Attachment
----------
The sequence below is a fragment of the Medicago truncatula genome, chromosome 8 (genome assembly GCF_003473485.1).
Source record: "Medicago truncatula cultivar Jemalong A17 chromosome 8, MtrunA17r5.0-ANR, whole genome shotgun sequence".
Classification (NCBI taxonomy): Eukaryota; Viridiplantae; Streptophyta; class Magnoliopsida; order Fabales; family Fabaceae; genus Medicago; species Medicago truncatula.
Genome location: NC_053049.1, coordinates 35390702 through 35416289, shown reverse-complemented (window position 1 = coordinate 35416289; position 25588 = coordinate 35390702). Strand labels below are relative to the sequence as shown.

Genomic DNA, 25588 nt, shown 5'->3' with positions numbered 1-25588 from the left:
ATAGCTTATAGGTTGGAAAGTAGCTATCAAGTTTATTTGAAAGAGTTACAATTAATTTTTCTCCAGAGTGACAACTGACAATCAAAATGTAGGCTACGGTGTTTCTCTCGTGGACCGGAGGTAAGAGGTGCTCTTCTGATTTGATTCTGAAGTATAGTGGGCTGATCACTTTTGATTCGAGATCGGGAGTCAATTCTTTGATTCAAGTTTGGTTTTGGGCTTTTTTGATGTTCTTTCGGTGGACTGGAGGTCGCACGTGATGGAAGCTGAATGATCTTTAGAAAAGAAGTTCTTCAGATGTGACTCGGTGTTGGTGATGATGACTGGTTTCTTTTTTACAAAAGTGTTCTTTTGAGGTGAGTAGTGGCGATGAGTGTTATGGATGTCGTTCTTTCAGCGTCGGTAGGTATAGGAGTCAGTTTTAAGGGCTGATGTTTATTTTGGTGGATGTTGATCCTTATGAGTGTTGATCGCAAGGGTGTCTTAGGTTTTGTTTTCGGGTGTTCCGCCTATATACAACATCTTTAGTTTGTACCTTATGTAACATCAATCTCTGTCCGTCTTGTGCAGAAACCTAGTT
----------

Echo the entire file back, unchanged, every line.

The sequence below is a fragment of the Medicago truncatula genome, chromosome 8 (genome assembly GCF_003473485.1).
Source record: "Medicago truncatula cultivar Jemalong A17 chromosome 8, MtrunA17r5.0-ANR, whole genome shotgun sequence".
Classification (NCBI taxonomy): Eukaryota; Viridiplantae; Streptophyta; class Magnoliopsida; order Fabales; family Fabaceae; genus Medicago; species Medicago truncatula.
Genome location: NC_053049.1, coordinates 35390702 through 35416289, shown reverse-complemented (window position 1 = coordinate 35416289; position 25588 = coordinate 35390702). Strand labels below are relative to the sequence as shown.

Genomic DNA, 25588 nt, shown 5'->3' with positions numbered 1-25588 from the left:
ATAGCTTATAGGTTGGAAAGTAGCTATCAAGTTTATTTGAAAGAGTTACAATTAATTTTTCTCCAGAGTGACAACTGACAATCAAAATGTAGGCTACGGTGTTTCTCTCGTGGACCGGAGGTAAGAGGTGCTCTTCTGATTTGATTCTGAAGTATAGTGGGCTGATCACTTTTGATTCGAGATCGGGAGTCAATTCTTTGATTCAAGTTTGGTTTTGGGCTTTTTTGATGTTCTTTCGGTGGACTGGAGGTCGCACGTGATGGAAGCTGAATGATCTTTAGAAAAGAAGTTCTTCAGATGTGACTCGGTGTTGGTGATGATGACTGGTTTCTTTTTTACAAAAGTGTTCTTTTGAGGTGAGTAGTGGCGATGAGTGTTATGGATGTCGTTCTTTCAGCGTCGGTAGGTATAGGAGTCAGTTTTAAGGGCTGATGTTTATTTTGGTGGATGTTGATCCTTATGAGTGTTGATCGCAAGGGTGTCTTAGGTTTTGTTTTCGGGTGTTCCGCCTATATACAACATCTTTAGTTTGTACCTTATGTAACATCAATCTCTGTCCGTCTTGTGCAGAAACCTAGTT